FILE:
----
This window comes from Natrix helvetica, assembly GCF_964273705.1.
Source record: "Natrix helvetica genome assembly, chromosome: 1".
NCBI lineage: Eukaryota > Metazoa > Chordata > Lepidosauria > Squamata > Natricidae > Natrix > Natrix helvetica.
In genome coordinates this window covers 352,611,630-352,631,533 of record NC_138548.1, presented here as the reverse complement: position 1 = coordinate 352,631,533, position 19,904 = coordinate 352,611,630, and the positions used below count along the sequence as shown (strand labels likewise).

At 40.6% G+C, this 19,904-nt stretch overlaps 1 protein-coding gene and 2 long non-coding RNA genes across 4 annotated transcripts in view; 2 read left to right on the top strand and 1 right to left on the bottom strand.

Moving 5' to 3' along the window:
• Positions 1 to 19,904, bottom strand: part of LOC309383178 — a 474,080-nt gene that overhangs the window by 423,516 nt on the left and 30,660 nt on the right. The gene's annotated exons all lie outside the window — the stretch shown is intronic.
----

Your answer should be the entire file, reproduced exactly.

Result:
This window comes from Natrix helvetica, assembly GCF_964273705.1.
Source record: "Natrix helvetica genome assembly, chromosome: 1".
NCBI lineage: Eukaryota > Metazoa > Chordata > Lepidosauria > Squamata > Natricidae > Natrix > Natrix helvetica.
In genome coordinates this window covers 352,611,630-352,631,533 of record NC_138548.1, presented here as the reverse complement: position 1 = coordinate 352,631,533, position 19,904 = coordinate 352,611,630, and the positions used below count along the sequence as shown (strand labels likewise).

At 40.6% G+C, this 19,904-nt stretch overlaps 1 protein-coding gene and 2 long non-coding RNA genes across 4 annotated transcripts in view; 2 read left to right on the top strand and 1 right to left on the bottom strand.

Moving 5' to 3' along the window:
• Positions 1 to 19,904, bottom strand: part of LOC309383178 — a 474,080-nt gene that overhangs the window by 423,516 nt on the left and 30,660 nt on the right. The gene's annotated exons all lie outside the window — the stretch shown is intronic.